As the wonderful sóley prepares to take that stage at Harpa tonight for the third instalment of the ambitious Tin Drum concert series , it seems apt to look back at last month’s edition. That show saw Úlfur Eldjárn perform his Aristókrasía Project, and if it’s any indication of what we can expect from future Tin Drum shows, you should go ahead and sign me up for a season pass.
I’d heard very little of Úlfur’s free-spirited music before attending, and the prospect of discovering a new artist while attending a once in a lifetime concert got me excited. Úlfur’s music is… hard to describe. What he presented at Harpa that night was a blend of different genres, reminiscent of a film score, while also sounding quite poppy, with heavy synth undertones. It was incomparable, and matched up almost-perfectly to the video projected on-screen, creating a very emotional soundscape. (The concert was also unique in a sense, I learned, as Aristókrasía features Úlfur’s synthesiser, drummer and the string quartet on hand supplemented by sounds from the composer’s improvised electronics, meaning that no two performances are quite the same.)
Entering the concert hall at Harpa, I found that the venue rather smaller than I had expected, well fitting for the porthole view of Earth seen from space that was projected on a screen above the stage. As people poured into the room and stage time drew closer, the collective feeling of anticipation rose and the audience snapped pictures like crazy, eager to create something tangible to remember the concert by.
The concert started well, with the music taking on a lonely, haunted feel. Already impressed by the first track, the second song absolutely floored me. Those strings man, they tugged at my heart. Combined with Úlfur’s beautiful, haunting melodies and some amazing drum work keeping me on edge, they almost made me lose it. As the visuals and audio synced up perfectly, I felt the kind of overwhelming loneliness I imagine the first astronaut must have felt—that literal and figurative distance from the rest of humanity. Thrilled, I thought to myself that it couldn’t get better.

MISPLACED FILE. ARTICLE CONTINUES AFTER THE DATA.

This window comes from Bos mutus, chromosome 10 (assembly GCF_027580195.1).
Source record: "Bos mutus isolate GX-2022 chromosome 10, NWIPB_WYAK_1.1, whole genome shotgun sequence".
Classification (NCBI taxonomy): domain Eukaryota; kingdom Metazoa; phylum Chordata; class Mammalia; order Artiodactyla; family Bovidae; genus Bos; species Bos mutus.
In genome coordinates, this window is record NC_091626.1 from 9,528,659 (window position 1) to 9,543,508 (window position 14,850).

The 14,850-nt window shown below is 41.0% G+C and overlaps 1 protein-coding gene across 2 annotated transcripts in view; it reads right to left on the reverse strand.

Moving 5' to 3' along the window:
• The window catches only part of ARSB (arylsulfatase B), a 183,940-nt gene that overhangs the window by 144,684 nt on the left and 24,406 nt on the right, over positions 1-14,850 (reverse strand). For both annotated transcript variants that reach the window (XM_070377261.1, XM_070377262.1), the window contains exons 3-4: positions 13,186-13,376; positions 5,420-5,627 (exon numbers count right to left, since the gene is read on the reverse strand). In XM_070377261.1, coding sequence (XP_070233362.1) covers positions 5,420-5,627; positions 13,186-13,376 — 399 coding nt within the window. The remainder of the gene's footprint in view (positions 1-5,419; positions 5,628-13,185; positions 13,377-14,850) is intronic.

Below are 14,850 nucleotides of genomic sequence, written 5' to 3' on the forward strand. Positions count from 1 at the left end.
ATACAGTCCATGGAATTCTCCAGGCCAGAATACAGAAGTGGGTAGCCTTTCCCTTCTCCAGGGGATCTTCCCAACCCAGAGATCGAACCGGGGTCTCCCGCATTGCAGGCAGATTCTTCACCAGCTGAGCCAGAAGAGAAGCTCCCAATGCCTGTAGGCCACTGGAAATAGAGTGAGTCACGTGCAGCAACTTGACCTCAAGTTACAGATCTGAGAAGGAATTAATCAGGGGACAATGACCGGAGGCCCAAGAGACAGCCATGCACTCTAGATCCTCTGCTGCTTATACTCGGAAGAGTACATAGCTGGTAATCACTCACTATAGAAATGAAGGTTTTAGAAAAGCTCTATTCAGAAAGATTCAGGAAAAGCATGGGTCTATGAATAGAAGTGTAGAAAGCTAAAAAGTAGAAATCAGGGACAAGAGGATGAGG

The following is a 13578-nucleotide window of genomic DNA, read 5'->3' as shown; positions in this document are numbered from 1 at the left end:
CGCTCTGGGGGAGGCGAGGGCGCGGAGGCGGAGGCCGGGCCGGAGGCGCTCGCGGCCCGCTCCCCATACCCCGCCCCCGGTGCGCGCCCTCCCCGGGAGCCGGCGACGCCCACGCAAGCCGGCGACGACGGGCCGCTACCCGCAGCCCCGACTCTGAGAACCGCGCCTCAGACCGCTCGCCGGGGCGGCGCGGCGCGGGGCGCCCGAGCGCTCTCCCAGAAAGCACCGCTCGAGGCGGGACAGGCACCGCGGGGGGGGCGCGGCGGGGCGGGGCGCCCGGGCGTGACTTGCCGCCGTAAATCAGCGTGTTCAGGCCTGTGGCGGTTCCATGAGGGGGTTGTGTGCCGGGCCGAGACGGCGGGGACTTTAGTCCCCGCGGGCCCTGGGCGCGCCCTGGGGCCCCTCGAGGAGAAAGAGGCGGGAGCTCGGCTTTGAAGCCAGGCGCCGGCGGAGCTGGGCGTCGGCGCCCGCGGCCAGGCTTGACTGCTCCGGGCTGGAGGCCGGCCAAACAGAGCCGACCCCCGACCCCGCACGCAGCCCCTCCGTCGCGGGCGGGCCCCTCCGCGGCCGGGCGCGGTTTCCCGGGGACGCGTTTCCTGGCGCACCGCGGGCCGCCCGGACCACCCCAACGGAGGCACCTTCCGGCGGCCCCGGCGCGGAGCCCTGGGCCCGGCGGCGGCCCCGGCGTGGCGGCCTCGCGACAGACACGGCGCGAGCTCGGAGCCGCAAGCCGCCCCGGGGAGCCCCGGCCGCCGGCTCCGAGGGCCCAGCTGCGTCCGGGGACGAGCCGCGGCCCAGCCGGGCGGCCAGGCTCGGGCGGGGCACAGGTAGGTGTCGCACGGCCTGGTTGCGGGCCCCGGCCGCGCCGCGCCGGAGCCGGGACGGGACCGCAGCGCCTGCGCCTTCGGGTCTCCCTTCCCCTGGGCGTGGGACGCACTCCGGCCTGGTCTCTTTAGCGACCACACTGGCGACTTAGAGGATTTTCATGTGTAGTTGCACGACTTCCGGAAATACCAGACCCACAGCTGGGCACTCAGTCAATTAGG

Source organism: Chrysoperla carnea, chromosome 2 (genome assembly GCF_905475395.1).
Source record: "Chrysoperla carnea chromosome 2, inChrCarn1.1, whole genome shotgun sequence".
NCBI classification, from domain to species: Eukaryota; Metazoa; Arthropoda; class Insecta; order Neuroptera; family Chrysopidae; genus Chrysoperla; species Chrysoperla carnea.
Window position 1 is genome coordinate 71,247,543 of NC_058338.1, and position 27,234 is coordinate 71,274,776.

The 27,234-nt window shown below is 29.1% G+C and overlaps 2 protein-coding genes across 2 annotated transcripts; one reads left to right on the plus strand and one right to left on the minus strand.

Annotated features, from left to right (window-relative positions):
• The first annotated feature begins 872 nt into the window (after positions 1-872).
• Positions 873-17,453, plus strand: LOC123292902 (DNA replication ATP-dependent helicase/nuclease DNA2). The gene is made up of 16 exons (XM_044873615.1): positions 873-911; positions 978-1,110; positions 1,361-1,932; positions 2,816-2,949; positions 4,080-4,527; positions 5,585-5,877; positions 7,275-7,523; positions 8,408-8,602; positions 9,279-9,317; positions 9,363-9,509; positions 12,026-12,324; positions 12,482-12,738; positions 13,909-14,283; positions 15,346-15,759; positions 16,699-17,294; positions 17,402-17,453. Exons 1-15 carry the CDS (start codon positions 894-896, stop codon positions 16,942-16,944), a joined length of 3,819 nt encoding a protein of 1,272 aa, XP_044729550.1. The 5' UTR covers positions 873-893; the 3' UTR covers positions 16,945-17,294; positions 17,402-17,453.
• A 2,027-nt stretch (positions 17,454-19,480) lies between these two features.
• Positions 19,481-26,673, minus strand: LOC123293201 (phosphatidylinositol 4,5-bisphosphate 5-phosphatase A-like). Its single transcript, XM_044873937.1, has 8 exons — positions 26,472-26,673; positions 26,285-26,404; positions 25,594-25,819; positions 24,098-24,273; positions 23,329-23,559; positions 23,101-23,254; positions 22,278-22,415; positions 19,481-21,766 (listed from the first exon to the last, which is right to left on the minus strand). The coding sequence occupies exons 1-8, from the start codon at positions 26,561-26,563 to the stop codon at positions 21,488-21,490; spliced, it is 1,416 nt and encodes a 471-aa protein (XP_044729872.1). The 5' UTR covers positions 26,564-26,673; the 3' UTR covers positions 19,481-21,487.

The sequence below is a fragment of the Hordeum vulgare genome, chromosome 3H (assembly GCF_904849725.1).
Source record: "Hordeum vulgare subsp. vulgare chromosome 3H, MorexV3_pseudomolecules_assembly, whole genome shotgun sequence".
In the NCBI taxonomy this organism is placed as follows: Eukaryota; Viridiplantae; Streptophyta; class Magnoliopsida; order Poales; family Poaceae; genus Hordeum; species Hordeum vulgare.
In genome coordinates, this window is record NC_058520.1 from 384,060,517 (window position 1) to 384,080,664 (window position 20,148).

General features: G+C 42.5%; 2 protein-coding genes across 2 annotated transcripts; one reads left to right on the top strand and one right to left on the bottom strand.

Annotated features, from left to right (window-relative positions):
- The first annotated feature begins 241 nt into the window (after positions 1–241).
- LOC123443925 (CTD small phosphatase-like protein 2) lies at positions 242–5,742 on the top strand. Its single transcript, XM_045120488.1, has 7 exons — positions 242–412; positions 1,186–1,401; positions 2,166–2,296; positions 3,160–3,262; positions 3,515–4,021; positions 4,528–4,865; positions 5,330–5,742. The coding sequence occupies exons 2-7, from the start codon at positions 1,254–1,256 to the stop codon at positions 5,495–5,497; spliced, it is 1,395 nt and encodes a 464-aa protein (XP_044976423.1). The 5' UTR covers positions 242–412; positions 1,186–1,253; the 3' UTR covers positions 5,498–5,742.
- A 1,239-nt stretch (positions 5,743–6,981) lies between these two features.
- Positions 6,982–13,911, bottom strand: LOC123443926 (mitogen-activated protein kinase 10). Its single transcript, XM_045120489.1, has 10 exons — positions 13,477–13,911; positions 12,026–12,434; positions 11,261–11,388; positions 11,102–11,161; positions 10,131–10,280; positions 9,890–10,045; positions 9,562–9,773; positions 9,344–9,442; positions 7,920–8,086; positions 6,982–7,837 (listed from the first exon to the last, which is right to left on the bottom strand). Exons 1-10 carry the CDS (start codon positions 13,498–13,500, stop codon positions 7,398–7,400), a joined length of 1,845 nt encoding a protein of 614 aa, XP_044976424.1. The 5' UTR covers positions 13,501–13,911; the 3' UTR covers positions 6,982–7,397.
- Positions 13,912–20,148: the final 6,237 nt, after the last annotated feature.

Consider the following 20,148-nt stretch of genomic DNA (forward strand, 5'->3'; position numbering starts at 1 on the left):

And it didn’t.
Úlfur seemed to peak early, and while the songs that followed that were good in varying degrees, he never quite reached that same harmony between audio and video. In one song, an ode to science (apparently), he went overboard with the synth sounds (specifically: a very loud, very high-pitched beep). Other songs were marred by the video’s slow pace, which was at odds with their more up-beat sections. In fact, after the night’s second song, the video and audio were never perfectly in unison. Perhaps there was meaning to be found there, a deeper truth that Úlfur was trying to unveil to the audience. If there was, it went straight over my head.
This isn’t to say I didn’t enjoy the ride—I very much did. Úlfur and his band of cosmonaut-enablers made good music. My problem is that to me, that good music seemed exclusively meant to convey the feeling of being alone in space, removed from civilisation (insofar as I know what that’s like, anyway).
When Úlfur announced that “This is going to be the last song”, my first thought was “already? But you just started; the set can’t be over already!” It turned out that he’d been playing for over an hour. I would gladly have listened to an hour more, at least.
If you’re ever in a position to see Úlfur Eldjárn perform, you should go for it, no questions asked. And if this show is any indicator of the quality of music that will be showcased at the Tin Drum, you’ll be seeing me there every month, all winter. Starting tonight: I strongly recommend you check out tonight’s sóley show. Just save me a ticket, please?
Want to see Úlfur Eldjárn for yourself? He’s playing Iceland Airwaves 2015! Head over to our listings page to learn when and where!
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